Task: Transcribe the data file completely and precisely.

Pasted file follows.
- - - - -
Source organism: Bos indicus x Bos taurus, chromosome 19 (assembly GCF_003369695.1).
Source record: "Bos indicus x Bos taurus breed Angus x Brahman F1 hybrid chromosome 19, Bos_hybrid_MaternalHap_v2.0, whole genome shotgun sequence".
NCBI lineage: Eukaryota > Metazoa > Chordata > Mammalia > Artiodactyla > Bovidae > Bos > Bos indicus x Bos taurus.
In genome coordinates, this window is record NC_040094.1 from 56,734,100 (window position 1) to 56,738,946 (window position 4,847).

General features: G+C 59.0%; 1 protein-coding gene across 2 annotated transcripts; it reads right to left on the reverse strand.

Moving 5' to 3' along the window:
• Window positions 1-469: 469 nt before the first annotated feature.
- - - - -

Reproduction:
Source organism: Bos indicus x Bos taurus, chromosome 19 (assembly GCF_003369695.1).
Source record: "Bos indicus x Bos taurus breed Angus x Brahman F1 hybrid chromosome 19, Bos_hybrid_MaternalHap_v2.0, whole genome shotgun sequence".
NCBI lineage: Eukaryota > Metazoa > Chordata > Mammalia > Artiodactyla > Bovidae > Bos > Bos indicus x Bos taurus.
In genome coordinates, this window is record NC_040094.1 from 56,734,100 (window position 1) to 56,738,946 (window position 4,847).

General features: G+C 59.0%; 1 protein-coding gene across 2 annotated transcripts; it reads right to left on the reverse strand.

Moving 5' to 3' along the window:
• Window positions 1-469: 469 nt before the first annotated feature.